Process

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Syntax

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Process <name> ( [ <parameters> ] )
[ Public

[ <public variables> ]

]
[ Private

[ <private variables> ]

]
Begin

[ <main code> ]

[OnExit

[ <OnExit code> ]

]
End

Description

Process is a reserved word used to start the code of a process. If name is Main, that process will be started at the start of the program.

A process is a subroutine to which one or more of the following apply:

In addition to these possibilities, a process always has a frame; statement. The difference between a function and a process is a process is treated as a separate thread. This means one can't let a process return a value like a function, as the father process continues its code as well, as soon as the process hits a frame; statement or when the code is done. When that happens, the process 'returns' its ProcessID and continues the code (in the next frame).

When the frame; statement is reached in the code, a number of other local variables are defined or updated not only of the new process, but also of related processes. These are:

  • The father variable of the new process.
  • The son variable of the father process (updated).
  • The bigbro variable of the new process.
  • The smallbro variable of the processes called by the father immediately before the new process was called (updated).
  • The son and smallbro variables are also defined of the new process, but do not yet carry values.

When there are no more processes alive, the program ends.

Local variables as parameters

When a process is declared with parameters that are actually local variables, arguments for these parameters will initialise those local variables. This may sound strange, but an example will clear things up.

For example, consider the local variables x, y, z, file and graph. To create a process to move a game sprite around, you can declare it as follows:

process Ship (x,y,z,file,graph)
begin

    // move left 1 pixel per frame
    repeat
        x -= 1; // move 1 pixel to the left
        frame; // this process is done for this frame, wait for the next
    until (x<0);

end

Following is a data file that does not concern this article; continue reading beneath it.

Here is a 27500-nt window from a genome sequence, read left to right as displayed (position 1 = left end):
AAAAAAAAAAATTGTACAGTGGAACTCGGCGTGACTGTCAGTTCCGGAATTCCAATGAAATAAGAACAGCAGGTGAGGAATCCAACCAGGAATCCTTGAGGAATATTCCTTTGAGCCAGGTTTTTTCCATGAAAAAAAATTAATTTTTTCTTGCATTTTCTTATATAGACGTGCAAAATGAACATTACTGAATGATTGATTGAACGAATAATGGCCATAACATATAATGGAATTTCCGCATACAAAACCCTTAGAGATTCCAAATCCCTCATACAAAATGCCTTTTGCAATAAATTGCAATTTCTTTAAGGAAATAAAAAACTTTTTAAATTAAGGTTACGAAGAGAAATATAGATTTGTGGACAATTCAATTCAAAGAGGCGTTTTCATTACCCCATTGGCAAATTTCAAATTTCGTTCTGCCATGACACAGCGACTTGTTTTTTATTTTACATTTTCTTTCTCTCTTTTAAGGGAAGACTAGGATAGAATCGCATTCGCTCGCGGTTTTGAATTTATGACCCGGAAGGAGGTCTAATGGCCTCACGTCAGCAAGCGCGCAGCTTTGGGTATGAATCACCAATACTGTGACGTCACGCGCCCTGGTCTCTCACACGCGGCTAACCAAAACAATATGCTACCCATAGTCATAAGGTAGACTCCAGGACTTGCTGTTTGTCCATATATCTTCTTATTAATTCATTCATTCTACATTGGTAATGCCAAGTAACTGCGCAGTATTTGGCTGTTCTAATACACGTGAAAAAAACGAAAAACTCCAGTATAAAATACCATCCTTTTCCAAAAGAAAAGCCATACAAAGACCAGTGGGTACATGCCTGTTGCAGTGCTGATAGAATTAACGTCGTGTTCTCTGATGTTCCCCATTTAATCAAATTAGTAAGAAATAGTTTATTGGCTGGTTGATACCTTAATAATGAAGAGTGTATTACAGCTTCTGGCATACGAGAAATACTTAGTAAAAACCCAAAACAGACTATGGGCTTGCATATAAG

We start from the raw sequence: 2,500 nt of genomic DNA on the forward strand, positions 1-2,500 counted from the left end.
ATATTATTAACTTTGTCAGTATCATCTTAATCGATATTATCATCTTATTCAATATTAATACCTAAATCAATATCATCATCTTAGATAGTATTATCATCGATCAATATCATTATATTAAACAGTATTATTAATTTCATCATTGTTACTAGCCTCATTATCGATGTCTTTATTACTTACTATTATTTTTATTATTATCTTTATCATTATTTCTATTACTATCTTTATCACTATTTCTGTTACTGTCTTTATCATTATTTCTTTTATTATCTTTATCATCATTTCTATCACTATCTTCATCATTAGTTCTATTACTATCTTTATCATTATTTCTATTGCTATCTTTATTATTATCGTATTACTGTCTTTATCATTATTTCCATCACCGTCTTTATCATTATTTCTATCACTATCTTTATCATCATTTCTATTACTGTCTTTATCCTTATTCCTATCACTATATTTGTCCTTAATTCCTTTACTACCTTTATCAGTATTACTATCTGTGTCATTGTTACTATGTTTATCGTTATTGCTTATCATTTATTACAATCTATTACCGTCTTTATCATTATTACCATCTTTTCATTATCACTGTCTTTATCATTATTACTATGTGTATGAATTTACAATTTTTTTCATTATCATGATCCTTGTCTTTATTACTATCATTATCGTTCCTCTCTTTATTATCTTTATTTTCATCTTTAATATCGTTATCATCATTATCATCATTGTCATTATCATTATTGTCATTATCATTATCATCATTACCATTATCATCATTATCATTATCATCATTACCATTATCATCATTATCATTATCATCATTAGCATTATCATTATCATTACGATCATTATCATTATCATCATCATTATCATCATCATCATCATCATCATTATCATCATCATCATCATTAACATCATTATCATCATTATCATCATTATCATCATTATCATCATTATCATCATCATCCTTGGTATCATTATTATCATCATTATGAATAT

Calling the process with e.g. Ship(300,100,5,0,1); will have the Ship appear at the coordinates (300,100) on Z-Level 5 with the Sprite No.1 in the file number 0. The ship will move left until it leaves the screen. You can change movement by changing the x/y value of the process and animate the ship by changing the graph value.

Example

Process SpaceShip( int x, int y, int angle, int maxspeed, int maxturnspeed)
Public // Declare public variables here
Private // Declare private variables here
    int speed;
Begin // Start the main processcode
    graph = new_map(20,20,8);
    map_clear(0,graph,rgb(0,255,255));
    Loop
        speed+=key(_up)*(speed<maxspeed)-key(_down)*(speed>-maxspeed);
        angle+=(key(_left)-key(_right))*maxturnspeed;
        advance(speed);
        frame;
    End
OnExit // Start the exit code
    unload_map(0,graph);
End // End the main processcode

Now one can call this process for example by doing the following.

Process Main()
Begin
    SpaceShip(100,100,0,20,5000);
    Repeat
        frame;
    Until(key(_ESC))
    let_me_alone();
End

Used in example: new_map(), map_clear(), key(), advance(), unload_map(), let_me_alone(), Process, Begin, End, Loop, Repeat, graph, angle

And when the SpaceShip process ends - because the code of it reached the End or something sent an s_kill signal - the OnExit code starts. In this example it will unload the memory used for the created graphic. If there is no OnExit code, the process will just end.

This will make a SpaceShip with a cyan coloured block, able to move around the screen.


Keywords
Basic statement BEGINCONSTDEBUGDECLAREENDFUNCTIONGLOBALLOCALONEXITPRIVATEPROCESSPROGRAMPUBLIC
Control flow statements BREAKCALLCASECONTINUEDEFAULTELIFELSEELSEIFELSIFFORFRAMEFROMGOTOIFJMPLOOPREPEATRETURNSTEPSWITCHTOUNTILWHILEYIELD
Misc INCLUDEIMPORT